The head of health systems at DCU says Ireland could be 'largely open by February', but warned that things will have to go in the right direction to get there.
Professor Anthony Staines also says there is 'no painless way' out of coronavirus restrictions.
But he told The Hard Shoulder the evidence suggests lockdowns do not work.
"It is too blunt, it has its uses - but the WHO keeps saying lockdowns are not a way to control viruses.
"So lockdown is about buying time, lockdown is about getting us to a place where we can actually do tracking and tracing.
"At the moment... we have very little evidence about where people are getting this virus - but we've very little evidence because the Government has chosen not to look for it.
"NPHET famously described contact tracing backwards - so we could see where you were infected as of academic interest only.
"But I think [ISME] members could probably tell you: there's a lot more than academic interest riding on knowing where infections are happening".
"It's how we control the infection - we know where people are getting infected - we can do something about it.
"As it is we're relying on evidence from other countries, which does say that bars and restaurants are significant sectors - but it says that other retail is less important as a vector.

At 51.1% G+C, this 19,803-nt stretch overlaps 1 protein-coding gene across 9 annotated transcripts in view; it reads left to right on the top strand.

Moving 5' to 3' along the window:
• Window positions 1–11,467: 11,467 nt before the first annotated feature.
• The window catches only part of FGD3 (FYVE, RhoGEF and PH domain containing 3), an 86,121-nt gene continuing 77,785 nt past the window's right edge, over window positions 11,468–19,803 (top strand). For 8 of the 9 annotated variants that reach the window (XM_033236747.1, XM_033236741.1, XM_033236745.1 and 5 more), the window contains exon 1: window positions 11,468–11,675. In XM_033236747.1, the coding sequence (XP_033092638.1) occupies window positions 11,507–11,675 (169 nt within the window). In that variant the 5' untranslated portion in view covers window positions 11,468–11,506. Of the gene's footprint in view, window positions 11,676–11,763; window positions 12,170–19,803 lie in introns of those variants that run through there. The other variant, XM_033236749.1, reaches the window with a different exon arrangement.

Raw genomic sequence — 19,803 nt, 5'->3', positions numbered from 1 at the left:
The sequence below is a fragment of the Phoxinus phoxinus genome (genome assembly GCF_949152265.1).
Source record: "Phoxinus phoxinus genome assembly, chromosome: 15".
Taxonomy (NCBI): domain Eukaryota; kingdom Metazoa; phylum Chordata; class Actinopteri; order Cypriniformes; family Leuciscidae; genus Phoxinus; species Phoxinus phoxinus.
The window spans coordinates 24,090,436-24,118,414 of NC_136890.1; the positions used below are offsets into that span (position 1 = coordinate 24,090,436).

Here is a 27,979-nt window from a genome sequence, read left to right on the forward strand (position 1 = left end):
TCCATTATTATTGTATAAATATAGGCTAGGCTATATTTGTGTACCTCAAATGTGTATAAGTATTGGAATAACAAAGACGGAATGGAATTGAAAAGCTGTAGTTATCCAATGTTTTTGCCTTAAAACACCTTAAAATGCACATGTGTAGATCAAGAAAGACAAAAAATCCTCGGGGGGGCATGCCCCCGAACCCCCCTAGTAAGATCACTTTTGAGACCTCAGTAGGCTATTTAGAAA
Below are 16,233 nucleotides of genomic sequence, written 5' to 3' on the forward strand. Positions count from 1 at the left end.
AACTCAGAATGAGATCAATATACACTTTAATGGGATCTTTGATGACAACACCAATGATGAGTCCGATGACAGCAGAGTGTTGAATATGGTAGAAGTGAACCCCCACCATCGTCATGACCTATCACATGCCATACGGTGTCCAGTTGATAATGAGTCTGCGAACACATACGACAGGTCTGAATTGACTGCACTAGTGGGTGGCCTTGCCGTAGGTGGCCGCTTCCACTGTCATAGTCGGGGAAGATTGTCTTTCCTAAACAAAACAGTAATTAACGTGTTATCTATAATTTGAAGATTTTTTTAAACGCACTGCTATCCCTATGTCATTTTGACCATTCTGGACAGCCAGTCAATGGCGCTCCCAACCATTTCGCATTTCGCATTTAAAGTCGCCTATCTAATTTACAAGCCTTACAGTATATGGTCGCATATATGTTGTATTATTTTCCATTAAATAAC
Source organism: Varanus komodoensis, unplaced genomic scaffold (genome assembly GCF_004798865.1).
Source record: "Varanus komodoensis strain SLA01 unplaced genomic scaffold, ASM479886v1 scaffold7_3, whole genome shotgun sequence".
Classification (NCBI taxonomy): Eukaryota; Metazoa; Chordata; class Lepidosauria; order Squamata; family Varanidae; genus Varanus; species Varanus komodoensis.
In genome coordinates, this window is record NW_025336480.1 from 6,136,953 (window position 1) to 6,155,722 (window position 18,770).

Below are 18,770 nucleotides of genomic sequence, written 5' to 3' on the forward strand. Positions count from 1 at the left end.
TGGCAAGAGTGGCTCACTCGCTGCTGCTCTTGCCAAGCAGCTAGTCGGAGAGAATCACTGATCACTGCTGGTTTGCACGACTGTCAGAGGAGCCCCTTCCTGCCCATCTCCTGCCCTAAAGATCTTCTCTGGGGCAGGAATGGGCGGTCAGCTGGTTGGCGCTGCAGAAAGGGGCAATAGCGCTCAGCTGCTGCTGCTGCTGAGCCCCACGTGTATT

"And then the Government could make a decision as to where their priorities lie, where their choices lie.
"There's no painless way out of where we are, but getting out of where we are fast is what my colleagues in the ISAG have been suggesting since June.
"That if we bring this down, eliminate the spread of the virus in the country - which isn't easy, but is absolutely do-able - we can re-open".
'None of that is easy'
He suggested the hospitality sector should stay closed over the Christmas period.
"I think that if we did this and did it seriously, allowing for the fact that things are going to change over Christmas anyway - whatever anyone says - things are going to change over Christmas.
"But we could be in a much better place by the beginning of February and we could - if things went well - be largely open by the end of February."
"Probably what you're talking about is staying at level four over Christmas, giving very clear advice about minimising social contact, not opening the hospitality industry - and I say that with great regret - I would love to be able to go out, but I don't think it's a runner, [and] opening retail under very stringent precautions.
"But really, really, really pushing the public health - really pushing the case finding, the case tracking, the isolation, quarantine at the airports.
"We could actually put a lot of people who are coming into the country into hotels for quarantine, which is what most countries are doing - do it properly.
"And none of that is easy - but it means we're out of this in kind of finite time.
"At the moment, the plan seems to be that we'll got back into another spike in cases in January [and] shut everything down again.
"The businesses in my town are telling me that's the thing that they fear most".